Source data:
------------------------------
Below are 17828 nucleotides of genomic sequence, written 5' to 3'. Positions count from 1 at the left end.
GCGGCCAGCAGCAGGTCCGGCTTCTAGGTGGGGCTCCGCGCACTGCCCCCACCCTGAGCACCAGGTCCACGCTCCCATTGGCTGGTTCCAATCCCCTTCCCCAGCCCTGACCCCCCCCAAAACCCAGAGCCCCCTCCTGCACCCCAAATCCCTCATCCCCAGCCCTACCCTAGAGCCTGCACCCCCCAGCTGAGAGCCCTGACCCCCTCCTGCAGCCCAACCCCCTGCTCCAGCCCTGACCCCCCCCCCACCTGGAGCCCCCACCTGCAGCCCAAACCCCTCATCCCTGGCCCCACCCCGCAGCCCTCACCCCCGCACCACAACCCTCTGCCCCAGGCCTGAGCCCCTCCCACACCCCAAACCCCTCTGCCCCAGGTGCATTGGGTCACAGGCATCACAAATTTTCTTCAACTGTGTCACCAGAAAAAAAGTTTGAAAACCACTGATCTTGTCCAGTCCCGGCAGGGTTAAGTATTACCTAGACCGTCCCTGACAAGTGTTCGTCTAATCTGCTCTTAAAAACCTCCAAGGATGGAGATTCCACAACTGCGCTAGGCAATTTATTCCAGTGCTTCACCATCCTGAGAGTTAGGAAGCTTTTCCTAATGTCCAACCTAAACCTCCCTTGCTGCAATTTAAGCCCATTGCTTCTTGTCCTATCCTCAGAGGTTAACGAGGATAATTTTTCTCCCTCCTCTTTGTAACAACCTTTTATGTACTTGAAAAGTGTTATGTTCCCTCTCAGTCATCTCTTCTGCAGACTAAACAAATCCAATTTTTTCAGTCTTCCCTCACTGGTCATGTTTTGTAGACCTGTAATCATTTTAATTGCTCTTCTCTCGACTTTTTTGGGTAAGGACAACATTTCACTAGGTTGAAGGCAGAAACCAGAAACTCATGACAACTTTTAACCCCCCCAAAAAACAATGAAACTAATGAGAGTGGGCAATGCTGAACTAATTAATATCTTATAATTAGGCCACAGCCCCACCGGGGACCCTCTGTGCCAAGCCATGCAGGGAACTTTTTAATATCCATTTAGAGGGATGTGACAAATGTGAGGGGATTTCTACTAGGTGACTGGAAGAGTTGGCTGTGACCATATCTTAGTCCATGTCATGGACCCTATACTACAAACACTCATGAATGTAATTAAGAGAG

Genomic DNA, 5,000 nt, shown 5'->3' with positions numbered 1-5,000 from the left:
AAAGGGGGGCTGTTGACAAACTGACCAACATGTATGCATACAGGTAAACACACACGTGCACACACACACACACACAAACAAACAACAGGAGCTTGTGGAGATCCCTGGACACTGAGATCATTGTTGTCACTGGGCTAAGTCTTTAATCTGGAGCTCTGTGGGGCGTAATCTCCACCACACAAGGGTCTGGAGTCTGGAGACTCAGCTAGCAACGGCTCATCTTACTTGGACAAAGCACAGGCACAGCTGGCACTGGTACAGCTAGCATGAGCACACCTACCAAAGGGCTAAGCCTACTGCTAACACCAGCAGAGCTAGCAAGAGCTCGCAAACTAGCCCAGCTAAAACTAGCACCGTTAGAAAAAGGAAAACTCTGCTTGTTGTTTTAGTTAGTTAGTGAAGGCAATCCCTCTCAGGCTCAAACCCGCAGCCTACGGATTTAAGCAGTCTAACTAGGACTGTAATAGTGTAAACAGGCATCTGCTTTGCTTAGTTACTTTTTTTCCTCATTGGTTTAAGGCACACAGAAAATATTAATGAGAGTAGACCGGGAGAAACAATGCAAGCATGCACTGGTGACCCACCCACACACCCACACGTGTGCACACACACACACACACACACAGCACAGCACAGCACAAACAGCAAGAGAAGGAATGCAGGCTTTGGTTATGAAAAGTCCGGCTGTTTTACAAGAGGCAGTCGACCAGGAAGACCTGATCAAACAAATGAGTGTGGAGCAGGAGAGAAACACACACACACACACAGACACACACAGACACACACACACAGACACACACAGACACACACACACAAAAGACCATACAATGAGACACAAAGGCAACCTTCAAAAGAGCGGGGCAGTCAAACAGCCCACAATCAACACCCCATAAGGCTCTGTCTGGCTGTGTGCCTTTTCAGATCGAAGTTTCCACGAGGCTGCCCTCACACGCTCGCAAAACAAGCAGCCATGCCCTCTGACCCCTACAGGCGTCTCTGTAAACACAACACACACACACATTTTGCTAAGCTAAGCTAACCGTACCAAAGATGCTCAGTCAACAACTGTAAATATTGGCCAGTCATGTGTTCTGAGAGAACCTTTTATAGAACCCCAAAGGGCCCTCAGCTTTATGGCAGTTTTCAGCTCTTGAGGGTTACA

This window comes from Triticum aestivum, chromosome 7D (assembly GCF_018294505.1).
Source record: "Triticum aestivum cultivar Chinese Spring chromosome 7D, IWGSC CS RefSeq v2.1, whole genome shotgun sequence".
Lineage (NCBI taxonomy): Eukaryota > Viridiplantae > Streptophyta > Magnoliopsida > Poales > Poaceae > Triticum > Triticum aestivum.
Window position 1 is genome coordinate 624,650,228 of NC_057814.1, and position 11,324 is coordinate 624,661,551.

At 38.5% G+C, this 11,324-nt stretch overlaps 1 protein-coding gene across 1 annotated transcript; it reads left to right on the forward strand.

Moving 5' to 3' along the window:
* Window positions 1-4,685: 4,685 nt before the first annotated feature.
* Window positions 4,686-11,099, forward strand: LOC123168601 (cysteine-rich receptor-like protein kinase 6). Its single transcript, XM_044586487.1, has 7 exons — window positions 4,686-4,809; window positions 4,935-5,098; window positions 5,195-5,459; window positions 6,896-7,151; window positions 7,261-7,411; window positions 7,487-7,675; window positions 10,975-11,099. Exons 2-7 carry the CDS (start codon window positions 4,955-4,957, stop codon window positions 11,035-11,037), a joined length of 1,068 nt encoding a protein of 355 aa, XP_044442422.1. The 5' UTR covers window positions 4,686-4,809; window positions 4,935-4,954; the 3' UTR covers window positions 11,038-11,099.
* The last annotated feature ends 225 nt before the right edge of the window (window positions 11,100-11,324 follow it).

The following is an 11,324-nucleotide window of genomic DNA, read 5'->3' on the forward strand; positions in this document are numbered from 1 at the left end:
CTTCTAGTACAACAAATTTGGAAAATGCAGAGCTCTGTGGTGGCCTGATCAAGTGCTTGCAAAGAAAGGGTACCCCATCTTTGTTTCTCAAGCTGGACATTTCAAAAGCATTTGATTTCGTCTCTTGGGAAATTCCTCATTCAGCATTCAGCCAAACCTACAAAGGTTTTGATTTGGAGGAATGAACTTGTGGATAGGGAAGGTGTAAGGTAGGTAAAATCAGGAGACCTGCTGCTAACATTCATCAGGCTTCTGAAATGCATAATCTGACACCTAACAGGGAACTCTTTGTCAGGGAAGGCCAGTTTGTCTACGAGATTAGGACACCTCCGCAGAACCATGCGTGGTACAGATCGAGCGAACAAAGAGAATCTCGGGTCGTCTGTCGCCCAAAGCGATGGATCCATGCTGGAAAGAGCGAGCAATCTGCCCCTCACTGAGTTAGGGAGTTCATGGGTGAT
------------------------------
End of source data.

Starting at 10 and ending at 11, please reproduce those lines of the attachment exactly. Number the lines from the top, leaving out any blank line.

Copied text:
Moving 5' to 3' along the window:
* Window positions 1-4,685: 4,685 nt before the first annotated feature.